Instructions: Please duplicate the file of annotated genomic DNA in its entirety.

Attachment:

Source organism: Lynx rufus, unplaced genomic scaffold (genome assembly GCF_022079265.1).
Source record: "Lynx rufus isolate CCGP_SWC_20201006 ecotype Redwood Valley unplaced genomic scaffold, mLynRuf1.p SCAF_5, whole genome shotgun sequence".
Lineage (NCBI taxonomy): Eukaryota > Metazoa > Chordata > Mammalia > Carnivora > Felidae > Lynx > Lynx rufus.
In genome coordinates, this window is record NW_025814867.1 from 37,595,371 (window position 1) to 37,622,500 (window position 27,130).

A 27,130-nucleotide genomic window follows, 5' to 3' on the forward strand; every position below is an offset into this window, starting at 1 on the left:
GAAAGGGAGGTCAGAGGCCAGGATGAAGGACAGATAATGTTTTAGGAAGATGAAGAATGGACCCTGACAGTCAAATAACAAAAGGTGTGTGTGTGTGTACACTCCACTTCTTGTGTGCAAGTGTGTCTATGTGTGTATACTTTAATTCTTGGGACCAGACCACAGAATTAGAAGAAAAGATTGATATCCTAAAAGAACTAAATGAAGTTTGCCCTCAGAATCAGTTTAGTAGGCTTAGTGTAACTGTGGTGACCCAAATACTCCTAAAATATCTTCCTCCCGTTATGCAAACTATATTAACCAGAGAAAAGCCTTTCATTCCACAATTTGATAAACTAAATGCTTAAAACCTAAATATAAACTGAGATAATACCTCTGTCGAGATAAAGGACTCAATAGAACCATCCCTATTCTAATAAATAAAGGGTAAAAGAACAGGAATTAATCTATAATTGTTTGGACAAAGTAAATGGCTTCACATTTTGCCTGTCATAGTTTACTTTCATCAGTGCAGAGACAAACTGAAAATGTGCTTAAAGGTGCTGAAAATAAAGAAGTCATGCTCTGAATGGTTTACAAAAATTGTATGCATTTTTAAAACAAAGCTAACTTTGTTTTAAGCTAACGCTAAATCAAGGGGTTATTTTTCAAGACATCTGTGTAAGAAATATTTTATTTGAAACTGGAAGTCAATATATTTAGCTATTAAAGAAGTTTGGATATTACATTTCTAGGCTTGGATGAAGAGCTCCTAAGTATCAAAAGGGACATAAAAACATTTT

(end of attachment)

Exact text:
Source organism: Lynx rufus, unplaced genomic scaffold (genome assembly GCF_022079265.1).
Source record: "Lynx rufus isolate CCGP_SWC_20201006 ecotype Redwood Valley unplaced genomic scaffold, mLynRuf1.p SCAF_5, whole genome shotgun sequence".
Lineage (NCBI taxonomy): Eukaryota > Metazoa > Chordata > Mammalia > Carnivora > Felidae > Lynx > Lynx rufus.
In genome coordinates, this window is record NW_025814867.1 from 37,595,371 (window position 1) to 37,622,500 (window position 27,130).

A 27,130-nucleotide genomic window follows, 5' to 3' on the forward strand; every position below is an offset into this window, starting at 1 on the left:
GAAAGGGAGGTCAGAGGCCAGGATGAAGGACAGATAATGTTTTAGGAAGATGAAGAATGGACCCTGACAGTCAAATAACAAAAGGTGTGTGTGTGTGTACACTCCACTTCTTGTGTGCAAGTGTGTCTATGTGTGTATACTTTAATTCTTGGGACCAGACCACAGAATTAGAAGAAAAGATTGATATCCTAAAAGAACTAAATGAAGTTTGCCCTCAGAATCAGTTTAGTAGGCTTAGTGTAACTGTGGTGACCCAAATACTCCTAAAATATCTTCCTCCCGTTATGCAAACTATATTAACCAGAGAAAAGCCTTTCATTCCACAATTTGATAAACTAAATGCTTAAAACCTAAATATAAACTGAGATAATACCTCTGTCGAGATAAAGGACTCAATAGAACCATCCCTATTCTAATAAATAAAGGGTAAAAGAACAGGAATTAATCTATAATTGTTTGGACAAAGTAAATGGCTTCACATTTTGCCTGTCATAGTTTACTTTCATCAGTGCAGAGACAAACTGAAAATGTGCTTAAAGGTGCTGAAAATAAAGAAGTCATGCTCTGAATGGTTTACAAAAATTGTATGCATTTTTAAAACAAAGCTAACTTTGTTTTAAGCTAACGCTAAATCAAGGGGTTATTTTTCAAGACATCTGTGTAAGAAATATTTTATTTGAAACTGGAAGTCAATATATTTAGCTATTAAAGAAGTTTGGATATTACATTTCTAGGCTTGGATGAAGAGCTCCTAAGTATCAAAAGGGACATAAAAACATTTT